“Will everyone come out of the crisis poorer”


Container ships in Wilhelmshaven

Economists see the economy still clearly on the downswing.


(Photo: dpa)

Nuremberg According to economists, the immense loss of purchasing power and the explosion in costs for companies due to high energy prices are leading the German economy straight into recession. Marc Schattenberg from Deutsche Bank Research even predicts a decline in economic output of 3.5 percent for the next year.

According to a dpa survey, other economists see the effects as somewhat milder Economy but still clearly on the way down. “The economic downturn will also leave its mark on the labor market,” said Fritzi Köhler-Geib, chief economist at the state development bank KfW.

Above all, private households and their purchasing power have had to lose a lot of feathers. “Due to the high inflation, the financial situation of private households has deteriorated considerably since the beginning of the year,” commented Köhler-Geib. “In the second quarter, the disposable income of private households after deducting the inflation rate was 1.9 percent lower than in the same quarter of the previous year. In the second half of the year, real incomes are expected to fall further,” she said.

“The loss of purchasing power is dampening consumption and, together with the rise in interest rates, also private housing construction.” Marc Schattenberg takes a similar view: “The majority of households will have to cope with noticeable real income losses.” Katharina Utermöhl, economist at the Allianz Group, sums up the situation even more clearly: “We will all come out of the crisis poorer.”

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Germany I am going through the worst crisis of the last 50 years. “That puts the great financial crisis and the euro debt crisis in the shade,” she said. The pain of inflation must now be cushioned. On the one hand through fiscal policy measures of the state, but on the other hand also through the savings behavior of private individuals.

Economy Veronika Grimm: The supply of energy must be increased

Not enough awareness has arisen here, said Christoph Siebecke from the Oldenburgische Landesbank. “Politics should not influence the price too much. Otherwise, households will not react,” he said to the discussion about the possible capping of energy prices. “The incentive for consumers to save must remain noticeable,” agrees Veronika Grimm, a member of the Advisory Council of the federal government, the so-called “economic wise men”.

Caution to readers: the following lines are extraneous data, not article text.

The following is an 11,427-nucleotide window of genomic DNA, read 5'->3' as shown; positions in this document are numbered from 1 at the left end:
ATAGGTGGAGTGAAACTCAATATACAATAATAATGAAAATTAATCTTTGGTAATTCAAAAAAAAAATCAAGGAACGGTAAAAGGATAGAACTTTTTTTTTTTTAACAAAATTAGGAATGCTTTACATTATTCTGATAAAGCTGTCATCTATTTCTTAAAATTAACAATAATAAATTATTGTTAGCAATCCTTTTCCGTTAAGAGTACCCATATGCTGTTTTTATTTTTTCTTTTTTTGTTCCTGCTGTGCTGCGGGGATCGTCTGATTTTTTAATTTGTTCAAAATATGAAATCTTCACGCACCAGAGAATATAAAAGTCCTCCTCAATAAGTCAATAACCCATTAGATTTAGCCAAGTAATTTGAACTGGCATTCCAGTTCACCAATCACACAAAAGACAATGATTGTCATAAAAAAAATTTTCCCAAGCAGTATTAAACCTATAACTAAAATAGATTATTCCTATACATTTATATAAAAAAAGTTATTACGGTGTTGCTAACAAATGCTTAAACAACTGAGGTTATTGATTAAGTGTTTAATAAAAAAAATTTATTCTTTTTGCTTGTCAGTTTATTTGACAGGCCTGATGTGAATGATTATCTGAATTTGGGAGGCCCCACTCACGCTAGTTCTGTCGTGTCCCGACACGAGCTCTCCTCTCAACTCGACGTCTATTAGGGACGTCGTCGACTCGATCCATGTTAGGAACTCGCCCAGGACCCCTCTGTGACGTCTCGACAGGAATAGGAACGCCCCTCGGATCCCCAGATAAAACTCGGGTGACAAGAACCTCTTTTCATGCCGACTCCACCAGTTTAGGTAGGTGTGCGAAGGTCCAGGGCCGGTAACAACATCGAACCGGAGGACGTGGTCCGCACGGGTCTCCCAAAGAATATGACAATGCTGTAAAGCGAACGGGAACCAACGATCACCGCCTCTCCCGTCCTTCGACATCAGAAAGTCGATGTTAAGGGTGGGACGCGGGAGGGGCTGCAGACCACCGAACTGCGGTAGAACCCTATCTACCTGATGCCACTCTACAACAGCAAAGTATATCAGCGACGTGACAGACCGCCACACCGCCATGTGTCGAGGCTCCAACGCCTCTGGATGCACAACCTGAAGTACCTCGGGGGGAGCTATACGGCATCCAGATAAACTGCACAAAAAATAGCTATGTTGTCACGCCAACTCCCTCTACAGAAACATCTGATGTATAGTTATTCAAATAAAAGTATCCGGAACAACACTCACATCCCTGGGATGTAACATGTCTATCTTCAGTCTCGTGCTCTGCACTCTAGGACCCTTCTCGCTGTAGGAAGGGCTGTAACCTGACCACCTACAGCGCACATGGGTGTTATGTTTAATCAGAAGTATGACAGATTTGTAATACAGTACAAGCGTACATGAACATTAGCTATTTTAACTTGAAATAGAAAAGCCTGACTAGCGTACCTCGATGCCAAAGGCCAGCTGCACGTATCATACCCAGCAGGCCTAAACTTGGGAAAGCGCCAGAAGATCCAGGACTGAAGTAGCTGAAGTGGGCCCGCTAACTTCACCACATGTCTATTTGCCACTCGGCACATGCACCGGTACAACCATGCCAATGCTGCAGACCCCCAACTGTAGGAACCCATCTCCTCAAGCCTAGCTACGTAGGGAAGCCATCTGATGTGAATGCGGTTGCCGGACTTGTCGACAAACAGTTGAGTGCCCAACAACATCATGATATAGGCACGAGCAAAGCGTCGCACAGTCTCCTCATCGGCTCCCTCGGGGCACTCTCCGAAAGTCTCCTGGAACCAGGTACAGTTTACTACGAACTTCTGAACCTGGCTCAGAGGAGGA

For them, one of the keys to how Germany will be able to cushion the crisis is providing enough energy. “One should exhaust all possibilities on the supply side. The supply of energy must be increased,” she stressed.

“I have the feeling that not everyone is aware that renewable energies alone will not be available as a replacement quickly enough,” she added. For example, only two coal-fired power plants went back on line. “The nuclear power plants should also continue to run in the coming year and not just be ready for operation,” she demanded.

In this context, Siebecke called on the energy companies to immediately pass on discounts on the markets to their customers. “World prices are now a long way from the highs we’ve seen before,” he said. “It would be good if the cartel office could take a closer look.”

More insolvencies are expected due to the energy price crisis

Deutsche Bank economist Marc Schattenberg believes that the really big problems will only hit Germany in the first and second quarters of next year. If the gas storage tanks, which were well filled before the winter, are now empty and gas has to be bought on a large scale to be refilled, the price will continue to rise. At the same time, the new municipal utility contracts that often have to be concluded at the turn of the year eat a lot of holes in the pockets of private gas customers.

>> Read also: How the energy crisis is threatening the German economy

Economists expect that the energy price crisis will also lead to more insolvencies – especially among smaller companies with a high proportion of energy costs. Exports will also suffer because trading partners abroad will also have to accept losses in purchasing power, said Köhler-Geib.

IG Metall is demanding eight percent more wages

In this context, the experts also advocated moderate wage agreements in the forthcoming collective bargaining. “The full order book argument will lose strength,” Schattenberg said. And Veronika Grimm emphasized: “The bargaining power of the trade unions is great due to the shortage of skilled workers. On the other hand, many companies are under pressure. It remains to be seen what that means for the degrees.”

IG Metall boss Jörg Hofmann recently reiterated the demand for eight percent more wages in the current round of collective bargaining in the metal and electrical industry – and considers general concerns about the competitiveness of German industry to be exaggerated. “The worst-case scenario from the forecasts we have would be a recession for the whole of 2023, down 1% to 2%. The best case is zero. In any case, we are not on the brink,” he told the “Welt am Sonntag”.

Jorg Hofmann

The head of IG Metall considers general concerns about the competitiveness of German industry to be exaggerated.


(Photo: dpa)

According to the head of the Federal Employment Agency, Andrea Nahles, but recently more companies have asked about the conditions under which they could register short-time work. “This is an early indicator that there could be more short-time work again,” she told the editorial network Germany (RND).

More: IAB: Labor market remains largely stable despite the crisis



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